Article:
story by Lindsay King If Andee Jo Haden has anything to be proud of, it’s the barrel horse she’s made out of her gelding Superman. […]
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Meet the Member Austin Lawrence
story by Lindsay King
Sometimes the rope in Austin Lawrence’s hand is for calves and other times it is destined for the neck of unruly roughstock. The Sperry, Oklahoma, calf roper started helping his grandpa Seago pickup rodeos when he was only nine years old. “I have gone pretty much everywhere with my grandpa and through that he has taught me everything I know,” said the first-time ACRA card holder. Holding himself up in a saddle at just two years old, Austin subsequently started throwing a loop just two years later. “I started out team roping, but once I started calf roping I fell in love with it and never looked back. I helped my grandpa pickup for about five years before I decided to rodeo for myself rather than work at them.”
Grandpa Seago spends most of his time watching Austin compete, only working two to three rodeos a year now. “Grandpa tries to go everywhere he can with me, along with my mom (Charlotte Seago) and my grandma (Seago).” Rodeo has “technically” been Austin’s entire life, other than the sports he dabbled in during high school. “Rodeo is always something we do as a family and I love every minute of it. It taught me everything I know about competing and being respectful of people, the cowboy way of life really.” Austin first tried his hand at riding bulls. Even though he was decent at it, roping with his grandpa was more appealing. He feels blessed to live out the cowboy code day in and out; and simply would not trade it for anything.
Austin worked for Elzy Harrison of Harrison Performance Horses in Tulsa during high school before giving college a shot last fall. Deciding his heart was with horses more than it was in school, he started working for Elzy again in January. Together, the pair trains and shows calf and team roping horses in the AQHA. “Calf roping is where it’s at for me, I like that I don’t have to depend on anybody but myself. I have never had much luck with team roping and that eventually got to me. I like that calf roping is a more active event, that makes it interesting to me.”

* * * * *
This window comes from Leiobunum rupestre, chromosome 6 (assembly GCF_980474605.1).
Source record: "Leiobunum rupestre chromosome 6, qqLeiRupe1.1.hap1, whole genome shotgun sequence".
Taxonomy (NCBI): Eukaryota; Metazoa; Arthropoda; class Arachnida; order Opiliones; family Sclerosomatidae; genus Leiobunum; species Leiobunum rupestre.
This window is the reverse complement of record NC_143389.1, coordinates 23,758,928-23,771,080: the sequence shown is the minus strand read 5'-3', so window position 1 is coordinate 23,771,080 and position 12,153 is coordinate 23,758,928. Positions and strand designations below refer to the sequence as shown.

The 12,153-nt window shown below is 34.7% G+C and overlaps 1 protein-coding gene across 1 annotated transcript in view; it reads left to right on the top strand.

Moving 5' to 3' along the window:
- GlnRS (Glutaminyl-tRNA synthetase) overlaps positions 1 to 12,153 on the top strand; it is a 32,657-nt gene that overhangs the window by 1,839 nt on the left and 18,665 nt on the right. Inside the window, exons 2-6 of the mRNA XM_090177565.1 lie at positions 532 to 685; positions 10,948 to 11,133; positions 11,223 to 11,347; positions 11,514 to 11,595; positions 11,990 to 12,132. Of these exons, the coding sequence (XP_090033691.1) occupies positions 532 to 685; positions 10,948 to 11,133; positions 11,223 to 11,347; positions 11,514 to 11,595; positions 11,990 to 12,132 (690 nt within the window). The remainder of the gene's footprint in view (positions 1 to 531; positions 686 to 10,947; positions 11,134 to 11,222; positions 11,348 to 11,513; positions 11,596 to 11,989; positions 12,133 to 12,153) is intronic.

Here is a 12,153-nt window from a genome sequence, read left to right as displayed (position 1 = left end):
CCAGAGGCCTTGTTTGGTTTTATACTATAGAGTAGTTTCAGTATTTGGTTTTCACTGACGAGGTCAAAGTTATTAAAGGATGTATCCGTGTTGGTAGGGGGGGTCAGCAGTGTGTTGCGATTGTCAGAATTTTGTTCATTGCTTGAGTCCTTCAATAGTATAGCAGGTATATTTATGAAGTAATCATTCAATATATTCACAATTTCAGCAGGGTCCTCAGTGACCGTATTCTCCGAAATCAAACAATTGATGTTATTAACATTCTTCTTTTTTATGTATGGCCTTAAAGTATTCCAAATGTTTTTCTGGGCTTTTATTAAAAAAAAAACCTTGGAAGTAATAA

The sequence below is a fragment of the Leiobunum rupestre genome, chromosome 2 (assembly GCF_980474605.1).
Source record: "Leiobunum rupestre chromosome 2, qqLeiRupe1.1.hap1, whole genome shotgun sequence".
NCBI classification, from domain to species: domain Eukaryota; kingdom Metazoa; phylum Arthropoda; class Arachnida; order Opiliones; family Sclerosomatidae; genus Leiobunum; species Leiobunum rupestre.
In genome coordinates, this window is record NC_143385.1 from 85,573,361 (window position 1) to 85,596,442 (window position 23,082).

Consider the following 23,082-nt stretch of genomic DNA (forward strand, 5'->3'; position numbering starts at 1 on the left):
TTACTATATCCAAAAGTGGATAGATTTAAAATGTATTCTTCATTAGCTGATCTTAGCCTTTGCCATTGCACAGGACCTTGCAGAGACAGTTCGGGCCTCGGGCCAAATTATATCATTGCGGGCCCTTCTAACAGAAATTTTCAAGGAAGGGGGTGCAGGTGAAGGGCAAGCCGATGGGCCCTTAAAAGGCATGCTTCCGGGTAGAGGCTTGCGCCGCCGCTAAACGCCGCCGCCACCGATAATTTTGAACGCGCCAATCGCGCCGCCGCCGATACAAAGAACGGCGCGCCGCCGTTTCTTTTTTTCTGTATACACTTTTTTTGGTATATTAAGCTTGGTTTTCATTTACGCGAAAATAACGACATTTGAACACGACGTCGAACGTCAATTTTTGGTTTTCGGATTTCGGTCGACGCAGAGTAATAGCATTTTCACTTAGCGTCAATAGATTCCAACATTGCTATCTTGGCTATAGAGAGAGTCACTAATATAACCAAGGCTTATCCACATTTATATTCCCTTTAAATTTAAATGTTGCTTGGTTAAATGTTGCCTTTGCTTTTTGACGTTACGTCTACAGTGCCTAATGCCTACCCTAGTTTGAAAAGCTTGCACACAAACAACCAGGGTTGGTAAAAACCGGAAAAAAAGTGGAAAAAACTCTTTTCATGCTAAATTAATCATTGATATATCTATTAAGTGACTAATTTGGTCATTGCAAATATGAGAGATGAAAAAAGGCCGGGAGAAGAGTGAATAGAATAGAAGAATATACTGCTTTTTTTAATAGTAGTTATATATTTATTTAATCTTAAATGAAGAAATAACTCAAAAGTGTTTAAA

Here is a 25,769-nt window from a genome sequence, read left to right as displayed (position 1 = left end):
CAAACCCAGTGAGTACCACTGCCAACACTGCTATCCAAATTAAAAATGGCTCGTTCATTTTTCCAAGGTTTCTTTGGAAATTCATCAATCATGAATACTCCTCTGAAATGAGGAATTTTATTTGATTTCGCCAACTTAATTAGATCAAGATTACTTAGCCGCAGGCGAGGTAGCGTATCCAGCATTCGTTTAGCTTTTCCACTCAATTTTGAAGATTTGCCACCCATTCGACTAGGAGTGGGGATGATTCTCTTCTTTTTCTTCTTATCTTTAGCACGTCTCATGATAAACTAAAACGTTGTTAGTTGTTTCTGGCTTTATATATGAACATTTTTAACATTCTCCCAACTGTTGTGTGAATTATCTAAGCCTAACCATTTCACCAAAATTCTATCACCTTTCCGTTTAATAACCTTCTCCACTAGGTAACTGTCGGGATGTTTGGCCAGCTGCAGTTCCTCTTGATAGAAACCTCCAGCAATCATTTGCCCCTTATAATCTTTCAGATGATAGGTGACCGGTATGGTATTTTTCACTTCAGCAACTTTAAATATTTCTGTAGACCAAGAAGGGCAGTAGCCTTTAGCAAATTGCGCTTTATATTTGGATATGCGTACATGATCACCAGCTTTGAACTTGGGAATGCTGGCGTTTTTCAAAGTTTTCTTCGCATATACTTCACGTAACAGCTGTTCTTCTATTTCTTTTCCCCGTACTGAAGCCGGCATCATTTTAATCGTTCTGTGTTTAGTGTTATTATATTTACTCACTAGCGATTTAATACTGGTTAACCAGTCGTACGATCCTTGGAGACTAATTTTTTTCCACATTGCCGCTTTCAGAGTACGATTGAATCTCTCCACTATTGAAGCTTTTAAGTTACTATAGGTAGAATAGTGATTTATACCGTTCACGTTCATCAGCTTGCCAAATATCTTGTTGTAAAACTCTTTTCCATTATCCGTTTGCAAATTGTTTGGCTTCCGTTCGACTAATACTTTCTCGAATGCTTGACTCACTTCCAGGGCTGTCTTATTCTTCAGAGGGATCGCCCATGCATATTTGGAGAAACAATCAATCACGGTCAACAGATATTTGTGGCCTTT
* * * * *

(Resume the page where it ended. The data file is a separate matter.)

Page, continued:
Taking the stance to be confident, yet not arrogant, Austin sometimes finds this difficult when he knows what his competition is capable of. “I try to zone everything out except what I am doing. I focus on my scoring and making the neck rope sharp. The mental part of rodeo is everything in this sport.” Sometimes it’s just the luck of the draw on your stock, Austin knows his calf can make or break him when it comes to making a quick run. Finishing in the top 50 at the junior American tie-down roping is one of Austin’s highlights inside the arena. He hopes the rest of the 2019 season will be full of mile-marking highlights as he prepares for a professional rodeo career.
“I have had a lot of people talk about how great the ACRA is – how well they are ran and that they are close to home. I figured I would try to follow an association and see how well I did. And to find out if I am mentally prepared to compete against high caliber ropers before I jump into the PRCA.” His experience with the association so far is all positive – from great secretaries to stock contractors who know their animals – Austin has been impressed at each rodeo he has entered. “Everyone does their best to help all the contestants have the best possible shot at making the finals. It’s my goal to make the finals and win the year-end of course, but I would be pretty happy if I placed in the top five. My primary goal this year is to win rookie of the year and see how well I compete with these guys, they will let me know if I am as good as I’d like to think I am.”